So when the wife is tempted thinks about how the husband didn’t take her side when his mother attacked her ten Thanksgivings ago, she quickly shoves that into the closet. When the husband feels lonely and wants a little more loving, he immediately retreats, knowing full well that the subject might just aggravate his wife’s headache.

    The hoarding closet, then, becomes a form of escapism, a flight from reality, a detour from disruption, but what you don’t realize is that same closet is nothing more than a postponement of “judgement day.” Some day, the hurts and resentments will erupt like a volcano and by then it might be too late to stop it.

    That’s why couple who are emotional hoarders need to open the closet. Slowly at first, but surely. A good start is to eliminate from your vocabulary expressions such as “don’t even go there,” “I don’t want to talk about it,” “You know what will happen if we start talking about this,” “There you go again,” etc., etc.

    Here is a simple technique: instead of going to the “closet” go to the “cave.” A “cave” is a safe space you need to put between you and the painful issue you may be discussing. If the argument is heating up or is bringing the worse in you, just say, “I need to go into the cave.” At that moment a “truce” is declared, the weapons come down and there is a pause, which, by the way, men, does not mean “there will be sex.”)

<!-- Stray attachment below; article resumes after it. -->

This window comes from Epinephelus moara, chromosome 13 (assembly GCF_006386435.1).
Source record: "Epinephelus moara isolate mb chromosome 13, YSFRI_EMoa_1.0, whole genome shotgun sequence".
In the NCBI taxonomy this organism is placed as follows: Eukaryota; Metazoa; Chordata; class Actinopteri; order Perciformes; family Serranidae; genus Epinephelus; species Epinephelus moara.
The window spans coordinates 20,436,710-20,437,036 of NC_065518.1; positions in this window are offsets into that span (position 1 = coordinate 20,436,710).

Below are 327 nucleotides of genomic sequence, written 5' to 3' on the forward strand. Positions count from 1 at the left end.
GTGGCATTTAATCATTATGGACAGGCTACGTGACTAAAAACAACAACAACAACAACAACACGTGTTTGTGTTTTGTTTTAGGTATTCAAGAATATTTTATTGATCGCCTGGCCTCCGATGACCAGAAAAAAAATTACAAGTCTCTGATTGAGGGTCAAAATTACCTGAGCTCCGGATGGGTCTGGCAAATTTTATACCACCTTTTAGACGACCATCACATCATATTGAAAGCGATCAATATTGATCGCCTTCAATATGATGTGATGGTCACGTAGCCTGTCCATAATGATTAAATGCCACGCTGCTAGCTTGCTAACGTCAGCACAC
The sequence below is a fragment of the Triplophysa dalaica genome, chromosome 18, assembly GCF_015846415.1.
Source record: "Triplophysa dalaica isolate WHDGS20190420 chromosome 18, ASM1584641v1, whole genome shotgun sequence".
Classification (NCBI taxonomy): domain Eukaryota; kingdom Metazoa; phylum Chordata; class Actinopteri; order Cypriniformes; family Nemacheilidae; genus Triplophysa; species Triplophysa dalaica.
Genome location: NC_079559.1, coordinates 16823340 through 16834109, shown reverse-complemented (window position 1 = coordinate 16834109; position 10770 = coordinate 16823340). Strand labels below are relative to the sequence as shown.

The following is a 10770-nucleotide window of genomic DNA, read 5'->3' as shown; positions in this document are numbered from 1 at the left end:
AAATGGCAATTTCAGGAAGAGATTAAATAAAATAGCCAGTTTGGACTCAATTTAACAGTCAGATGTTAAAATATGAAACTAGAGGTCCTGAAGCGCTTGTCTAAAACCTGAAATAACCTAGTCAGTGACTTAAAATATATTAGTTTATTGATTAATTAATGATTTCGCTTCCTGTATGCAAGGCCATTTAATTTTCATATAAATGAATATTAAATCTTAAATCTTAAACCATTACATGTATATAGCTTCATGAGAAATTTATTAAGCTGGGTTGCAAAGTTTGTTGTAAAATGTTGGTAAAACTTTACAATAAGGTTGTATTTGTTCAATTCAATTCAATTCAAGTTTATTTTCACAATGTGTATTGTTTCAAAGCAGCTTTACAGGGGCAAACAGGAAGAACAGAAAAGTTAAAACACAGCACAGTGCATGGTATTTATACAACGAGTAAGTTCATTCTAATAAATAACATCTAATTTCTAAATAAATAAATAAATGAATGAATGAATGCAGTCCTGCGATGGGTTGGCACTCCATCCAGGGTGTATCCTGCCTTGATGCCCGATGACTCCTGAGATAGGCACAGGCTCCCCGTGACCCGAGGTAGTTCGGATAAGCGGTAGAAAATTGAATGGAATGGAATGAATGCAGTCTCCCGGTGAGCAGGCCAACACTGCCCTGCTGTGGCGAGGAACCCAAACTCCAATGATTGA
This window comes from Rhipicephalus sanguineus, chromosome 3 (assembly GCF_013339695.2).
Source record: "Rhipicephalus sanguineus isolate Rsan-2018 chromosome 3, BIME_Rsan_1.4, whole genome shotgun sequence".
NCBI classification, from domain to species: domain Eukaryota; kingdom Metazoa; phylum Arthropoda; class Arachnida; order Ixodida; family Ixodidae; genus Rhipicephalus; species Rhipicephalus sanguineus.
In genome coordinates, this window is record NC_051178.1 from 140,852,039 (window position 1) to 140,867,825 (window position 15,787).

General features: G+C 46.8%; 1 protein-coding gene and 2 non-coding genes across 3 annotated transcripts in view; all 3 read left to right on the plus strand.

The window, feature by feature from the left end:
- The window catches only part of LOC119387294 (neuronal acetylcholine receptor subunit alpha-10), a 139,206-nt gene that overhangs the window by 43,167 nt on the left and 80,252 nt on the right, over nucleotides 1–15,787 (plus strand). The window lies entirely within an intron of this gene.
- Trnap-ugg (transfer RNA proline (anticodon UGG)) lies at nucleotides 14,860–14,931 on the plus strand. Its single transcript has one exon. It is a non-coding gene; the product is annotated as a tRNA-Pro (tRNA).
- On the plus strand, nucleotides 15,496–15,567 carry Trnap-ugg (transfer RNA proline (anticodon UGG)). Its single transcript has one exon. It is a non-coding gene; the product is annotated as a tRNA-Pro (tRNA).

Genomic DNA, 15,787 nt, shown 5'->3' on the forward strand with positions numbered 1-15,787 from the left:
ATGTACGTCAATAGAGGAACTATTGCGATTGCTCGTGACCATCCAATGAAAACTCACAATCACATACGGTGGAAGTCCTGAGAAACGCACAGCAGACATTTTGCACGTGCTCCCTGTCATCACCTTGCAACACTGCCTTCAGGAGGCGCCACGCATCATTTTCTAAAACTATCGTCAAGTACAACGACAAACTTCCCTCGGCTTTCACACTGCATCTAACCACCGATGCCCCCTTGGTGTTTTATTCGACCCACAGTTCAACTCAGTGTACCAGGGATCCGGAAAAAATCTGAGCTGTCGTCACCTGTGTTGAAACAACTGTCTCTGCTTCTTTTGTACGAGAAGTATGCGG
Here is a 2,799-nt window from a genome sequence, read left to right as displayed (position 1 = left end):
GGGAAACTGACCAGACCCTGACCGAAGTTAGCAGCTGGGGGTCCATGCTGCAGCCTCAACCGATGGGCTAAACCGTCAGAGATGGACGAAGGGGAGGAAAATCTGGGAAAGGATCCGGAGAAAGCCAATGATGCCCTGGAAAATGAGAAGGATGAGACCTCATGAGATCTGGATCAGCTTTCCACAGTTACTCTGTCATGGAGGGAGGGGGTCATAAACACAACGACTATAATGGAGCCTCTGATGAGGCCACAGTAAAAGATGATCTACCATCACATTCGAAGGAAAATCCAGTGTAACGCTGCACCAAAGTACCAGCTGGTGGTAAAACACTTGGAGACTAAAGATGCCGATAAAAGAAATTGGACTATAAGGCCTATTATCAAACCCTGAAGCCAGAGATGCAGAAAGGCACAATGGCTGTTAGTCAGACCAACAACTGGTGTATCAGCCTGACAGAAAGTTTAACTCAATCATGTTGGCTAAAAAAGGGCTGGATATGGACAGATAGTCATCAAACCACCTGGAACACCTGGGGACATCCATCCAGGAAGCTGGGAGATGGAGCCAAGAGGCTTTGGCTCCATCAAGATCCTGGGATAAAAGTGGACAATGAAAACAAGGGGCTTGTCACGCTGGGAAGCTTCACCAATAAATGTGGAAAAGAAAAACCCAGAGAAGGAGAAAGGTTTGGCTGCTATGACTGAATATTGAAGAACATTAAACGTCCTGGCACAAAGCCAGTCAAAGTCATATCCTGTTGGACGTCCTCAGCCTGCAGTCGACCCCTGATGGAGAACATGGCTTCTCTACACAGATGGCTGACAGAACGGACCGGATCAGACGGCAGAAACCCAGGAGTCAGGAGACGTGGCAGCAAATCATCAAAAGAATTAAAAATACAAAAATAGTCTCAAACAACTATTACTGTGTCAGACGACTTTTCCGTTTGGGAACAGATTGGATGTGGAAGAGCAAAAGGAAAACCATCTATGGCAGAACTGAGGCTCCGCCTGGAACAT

Men, especially, need to learn to give their spouses some space. However, you cannot go into the “cave” forever. The “cave” is a respite not a destination. It is not another closet. The “cave” gives you time to calm down and think about what you want to say. After a couple of days (you will have to determine how many), if the spouse is still in the “cave,” you need to call her/him out. Actually “draw her out” is probably a better expression.

    When the talk resumes, you will need to learn to re-state. Instead of “How can you say that?” what about, “Can you clarify what you really mean by that?” Or “do I understand that you are saying thus and so?” Listen, re-state, and state your point without attacking the other person. If you do that consistently, you will find yourself without a dirty closet sooner than what you think.

    Ivanildo C. Trindade